In that case, you will only have to provide a Potassium supplement to your plants (visit the link to see one of the many options).
And, mind you, Seachem Flourish Comprehensive has certain quantities of macronutrients as well.
It’s just that they are too small to sustain your aquatic plants in a tank without fish.
Another thing I’d like to mention is that the level of copper in this fertilizer is only 0.0001%.
Of course, this amount of copper won’t harm your shrimp, and other tank inhabitants provided you dose accordingly as per the recommendations.
I would not worry about anything if I used Seachem Flourish as directed.
Anyway, get this micronutrient fertilizer for your aquarium if it is decently stocked with fish.
Seachem Flourish is ideal for use in moderately-planted fish tanks and a good addition as a secondary fertilizer for high-tech aquariums.Advantages:
- It does not interfere with the water parameters;
- A splendid addition to a low-tech aquarium with fish but it’s also a must-have for a high-tech setup;
- Eliminates the need of a separate Iron fertilizer if you want to enjoy vivid plant coloration;
- Fantastic for filling up the nutrient gap in other aquarium plant foods.
- You have to use it in conjunction with macronutrient (N, P, K) supplements if your aquarium does not house fish.
3. All in One Thrive – Best Liquid Aquarium Fertilizer for Ambitious Beginners
I would say that Thrive likely is the overall best plant food for an aquarium.
It is especially ideal for the newcomers in the hobby because it takes minimal effort to use.
You won’t have to purchase 3 or 4 bottles of different contents because a single bottle of the Thrive will work as an all-in-one fertilizer for your heavily-planted freshwater aquariums.
Combine that with proven results (at least for everyone I’ve seen using it) and that’s enough of a selling point on its own.
A bottle of Thrive is also concentrated enough to equal about 6 standard bottles of other aquarium fertilizers.
In other words, you only need 500 ml of Thrive for a 2500-gallon freshwater tank. Talking of convenience…
I also like the way it is designed in that I do not have to measure every dose.
Thrive’s bottle design makes each pressing of the pump enough to supply plant nutrition for a whole 10-gallon fish tank.
That’s convenient guidance if you don’t feel like measuring drops each time you add fertilizers to your aquarium.
If your fish tank is 20 gallons, you press the pump twice and that’s it.
Anyway, you may see a pretty significant change in your aquarium plants within 2 weeks of use.
In less than a month they will most likely double or triple in size and leaf diameters.
Another impressive quality of Thrive is that it is completely shrimp-safe.
See, when copper is correctly applied it will never harm shrimp or any other invertebrate for that matter.
Still, if you are adamant it may, well, get this product for your aquarium.
The copper content in Thrive is so low it amounts to almost nothing, which is good if you have copper-rich tap water.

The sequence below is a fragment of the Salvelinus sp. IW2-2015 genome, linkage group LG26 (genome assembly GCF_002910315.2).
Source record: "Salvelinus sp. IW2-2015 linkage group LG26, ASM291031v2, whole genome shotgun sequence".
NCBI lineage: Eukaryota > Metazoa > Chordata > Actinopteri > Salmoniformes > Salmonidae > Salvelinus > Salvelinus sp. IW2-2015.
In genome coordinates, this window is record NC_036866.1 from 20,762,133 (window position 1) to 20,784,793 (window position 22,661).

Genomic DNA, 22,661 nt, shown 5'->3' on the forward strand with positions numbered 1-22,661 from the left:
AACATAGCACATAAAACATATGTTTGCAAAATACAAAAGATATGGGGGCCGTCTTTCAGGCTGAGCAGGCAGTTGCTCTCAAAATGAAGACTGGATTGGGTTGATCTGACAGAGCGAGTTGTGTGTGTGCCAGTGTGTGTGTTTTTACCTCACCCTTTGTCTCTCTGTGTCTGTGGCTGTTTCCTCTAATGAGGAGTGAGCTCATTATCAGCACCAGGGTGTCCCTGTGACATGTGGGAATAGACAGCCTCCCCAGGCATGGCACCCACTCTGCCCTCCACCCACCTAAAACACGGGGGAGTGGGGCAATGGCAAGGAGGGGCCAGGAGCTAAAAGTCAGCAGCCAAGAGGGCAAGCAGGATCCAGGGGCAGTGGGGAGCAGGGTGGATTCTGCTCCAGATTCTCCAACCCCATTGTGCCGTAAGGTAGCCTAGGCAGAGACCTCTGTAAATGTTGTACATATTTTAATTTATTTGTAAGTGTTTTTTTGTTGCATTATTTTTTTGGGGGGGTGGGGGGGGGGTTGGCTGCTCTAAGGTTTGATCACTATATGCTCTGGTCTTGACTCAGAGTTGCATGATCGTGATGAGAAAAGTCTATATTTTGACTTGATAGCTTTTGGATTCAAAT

I have used the Thrive in my and my clients’ shrimp tanks without any incidents.
I recommend getting the All-in-One Thrive if you’re a beginner at feeding aquarium plants but aim for either moderately or a heavily planted tank that has a professional look to it.
- It is ideal for either high or low-tech setups;
- No complicated procedures to make it ready;
- It prevents algae from springing up in your tank;
- A full refund of your money in case you are not 100% satisfied with the product;
- Clear instructions on the bottle that are easy to understand;
- Up-close customer service by the owners. In case of anything, you can always reach out to them and get your feedback as fast as possible;
- It is very affordable, considering what you get in return.
- Like any other product with nitrogen, it increases nitrates in the water column so you have to schedule water changes;
- Some users have complained that the pump top is somewhat difficult to operate for a tank that holds less than 10 gallons of water.
4. All in One Thrive+ Aquarium Plant Fertilizer – Top Choice for High-Tech Aquariums
Unlike its predecessor, the All in One Thrive+ Aquarium Plant Fertilizer has increased iron and two separate forms of Nitrogen (organic and inorganic).
On the other hand, it has all the essential micro and macronutrients except magnesium and calcium, which are usually found plenty in an aquarium with a couple of fish.
If you have fish I advise you to ensure that your substrate is inert and contains neither micro nor macronutrients when you use this fertilizer.
Author’s note: Your pH should be 7 or lower, otherwise, part of the concentrated organic nitrogen in it would convert into ammonia and cause a serious spike. At lower pH, the ammonia transforms into ammonium which is not harmful to aquatic inhabitants.
Thrive+ is best used for aquarium plants that grow in tanks with acidic water. These are most high-tech aquariums by definition. Due to its super-high concentration of Nitrogen, this fertilizer should only be used in a densely planted tank with demanding aquatic plants.
Anyhow, one pump dispenses 2 ml, which is enough for a 10-gallon fish tank with a lot of plants competing for food.
Like Thrive, a 500ml of Thrive+ will comfortably treat 2,500 gallons of water.
If you want to see your plants go green and healthy, it’s probably a no-brainer to grab this liquid fertilizer for your freshwater aquarium.
For those of you who may be concerned about their delicate shrimp, you should know that Thrive+ is safe, as long as you keep a solid water change schedule.
It will increase the tank’s Nitrate levels by a significant margin, so do make sure you stay on top of the maintenance.